This is the fifth article in a series regarding process-based opportunities as the healthcare industry begins to emerge from the challenges of the pandemic. As noted in the introduction to this series, each of these articles will define an issue, consider the problem and its implications to healthcare, and then present potential solutions.
The COVID-19 pandemic has changed the dynamic of how people work and has created process and logistical challenges in how organizational leaders facilitate their work. In the previous article on telehealth, I wrote about the rush to get patient care back online with telehealth. That is how we got frontline healthcare providers going again, but now we need to go back and reevaluate what we left behind in the process of getting there. In that reexamination process we also need to consider more than just frontline healthcare workers.
We often talk about physicians, nurses and other clinicians in the context of coronavirus-era healthcare provision. We tend to focus less on the white collar workers – people in finance, information technology, and other operational areas – but they are the ones whose workplace has changed the most in this turmoil.
What is their future workplace and concept of work going to look like, and how will we find appropriate people for these vital positions and keep them engaged in a rewarding environment? The answers to these questions will be critical for healthcare organizations going forward. Finding solutions starts by examining talent transformation in this environment of major organizational change.
In early 2020, the COVID-19 Pandemic spread across the United States, causing disruptions in nearly every industry. High-contact industries such as hospitality, essentially shut down. The healthcare industry was hit particularly hard, as non-urgent preventive care and non-emergency surgeries ground to a halt for months. Frontline healthcare workers were slammed with the onslaught of COVID patients, while people in management and white-collar jobs in healthcare were largely forced to work remotely.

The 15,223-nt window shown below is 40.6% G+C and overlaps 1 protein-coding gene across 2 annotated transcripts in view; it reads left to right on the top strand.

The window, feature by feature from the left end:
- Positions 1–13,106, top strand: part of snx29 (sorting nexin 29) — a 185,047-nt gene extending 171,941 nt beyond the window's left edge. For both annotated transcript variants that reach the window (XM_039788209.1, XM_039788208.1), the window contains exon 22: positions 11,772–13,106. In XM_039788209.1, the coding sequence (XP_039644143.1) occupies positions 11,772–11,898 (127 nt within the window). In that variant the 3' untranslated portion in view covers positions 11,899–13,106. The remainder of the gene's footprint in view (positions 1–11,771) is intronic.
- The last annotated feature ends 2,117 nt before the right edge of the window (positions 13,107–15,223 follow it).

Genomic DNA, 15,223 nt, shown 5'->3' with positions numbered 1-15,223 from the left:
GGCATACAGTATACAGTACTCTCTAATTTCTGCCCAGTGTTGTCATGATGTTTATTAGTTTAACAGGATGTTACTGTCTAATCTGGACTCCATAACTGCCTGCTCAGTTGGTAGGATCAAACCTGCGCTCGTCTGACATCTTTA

Through the end of 2020, many workers continued to work remotely, but these changes were mostly deemed to be temporary, especially as the year closed out with promising vaccines on the horizon. It was assumed that eventually things would return to “normal.” Eventually may not be coming soon.
Implications for healthcare
Often when we look at a problem, the implications for healthcare are largely negative. I would like to look at some of the bright side of the “problem” of the workplace disruption caused by the pandemic, because it resulted in some remarkable, transformational innovation in how we employ and develop our talent.
Most of the implications for healthcare are about what happens when things settle down, assuming they do. I see many articles and opinion pieces speculating on what the future of work will be for the healthcare workers who have jobs that are conducive to remote work. Will they be working remotely? Will everyone be back in the office? Will they work under a hybrid model? These questions are often asked as if what happens is out of our hands. It is not.
In most cases, the ideal benefit of implementing major organizational system/process change is to significantly increase the productivity of the people who use and are impacted by the systems and processes being introduced. So, it is ironic and often regrettable that how those people fit into the workflow and maybe more importantly how they think they fit into it are often overlooked in the implementation planning.